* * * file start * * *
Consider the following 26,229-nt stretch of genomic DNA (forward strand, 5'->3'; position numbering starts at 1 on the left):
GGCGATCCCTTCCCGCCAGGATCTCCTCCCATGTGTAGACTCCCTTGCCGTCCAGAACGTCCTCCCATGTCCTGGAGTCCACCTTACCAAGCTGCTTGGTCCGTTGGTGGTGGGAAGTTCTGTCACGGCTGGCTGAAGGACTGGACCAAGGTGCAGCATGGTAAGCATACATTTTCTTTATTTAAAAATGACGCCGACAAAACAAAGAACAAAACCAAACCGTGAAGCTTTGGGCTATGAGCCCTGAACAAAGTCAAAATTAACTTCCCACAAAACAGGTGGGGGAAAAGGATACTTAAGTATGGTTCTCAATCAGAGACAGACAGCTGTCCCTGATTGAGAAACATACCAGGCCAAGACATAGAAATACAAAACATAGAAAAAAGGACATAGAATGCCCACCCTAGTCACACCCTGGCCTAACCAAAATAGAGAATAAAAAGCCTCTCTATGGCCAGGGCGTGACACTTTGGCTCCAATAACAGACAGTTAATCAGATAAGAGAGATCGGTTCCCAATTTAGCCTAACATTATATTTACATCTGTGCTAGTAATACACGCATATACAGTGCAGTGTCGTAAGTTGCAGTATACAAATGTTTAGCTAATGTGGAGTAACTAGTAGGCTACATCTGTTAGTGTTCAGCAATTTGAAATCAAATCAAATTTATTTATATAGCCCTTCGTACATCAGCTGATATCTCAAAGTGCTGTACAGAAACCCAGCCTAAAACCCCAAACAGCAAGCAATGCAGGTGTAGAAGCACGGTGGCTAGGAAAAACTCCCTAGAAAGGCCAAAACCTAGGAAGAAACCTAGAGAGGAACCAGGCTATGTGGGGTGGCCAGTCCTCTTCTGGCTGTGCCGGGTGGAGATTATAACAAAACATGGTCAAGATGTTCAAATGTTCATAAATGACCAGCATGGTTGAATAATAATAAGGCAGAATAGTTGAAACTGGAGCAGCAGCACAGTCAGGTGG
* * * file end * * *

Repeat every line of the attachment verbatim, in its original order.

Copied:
Consider the following 26,229-nt stretch of genomic DNA (forward strand, 5'->3'; position numbering starts at 1 on the left):
GGCGATCCCTTCCCGCCAGGATCTCCTCCCATGTGTAGACTCCCTTGCCGTCCAGAACGTCCTCCCATGTCCTGGAGTCCACCTTACCAAGCTGCTTGGTCCGTTGGTGGTGGGAAGTTCTGTCACGGCTGGCTGAAGGACTGGACCAAGGTGCAGCATGGTAAGCATACATTTTCTTTATTTAAAAATGACGCCGACAAAACAAAGAACAAAACCAAACCGTGAAGCTTTGGGCTATGAGCCCTGAACAAAGTCAAAATTAACTTCCCACAAAACAGGTGGGGGAAAAGGATACTTAAGTATGGTTCTCAATCAGAGACAGACAGCTGTCCCTGATTGAGAAACATACCAGGCCAAGACATAGAAATACAAAACATAGAAAAAAGGACATAGAATGCCCACCCTAGTCACACCCTGGCCTAACCAAAATAGAGAATAAAAAGCCTCTCTATGGCCAGGGCGTGACACTTTGGCTCCAATAACAGACAGTTAATCAGATAAGAGAGATCGGTTCCCAATTTAGCCTAACATTATATTTACATCTGTGCTAGTAATACACGCATATACAGTGCAGTGTCGTAAGTTGCAGTATACAAATGTTTAGCTAATGTGGAGTAACTAGTAGGCTACATCTGTTAGTGTTCAGCAATTTGAAATCAAATCAAATTTATTTATATAGCCCTTCGTACATCAGCTGATATCTCAAAGTGCTGTACAGAAACCCAGCCTAAAACCCCAAACAGCAAGCAATGCAGGTGTAGAAGCACGGTGGCTAGGAAAAACTCCCTAGAAAGGCCAAAACCTAGGAAGAAACCTAGAGAGGAACCAGGCTATGTGGGGTGGCCAGTCCTCTTCTGGCTGTGCCGGGTGGAGATTATAACAAAACATGGTCAAGATGTTCAAATGTTCATAAATGACCAGCATGGTTGAATAATAATAAGGCAGAATAGTTGAAACTGGAGCAGCAGCACAGTCAGGTGG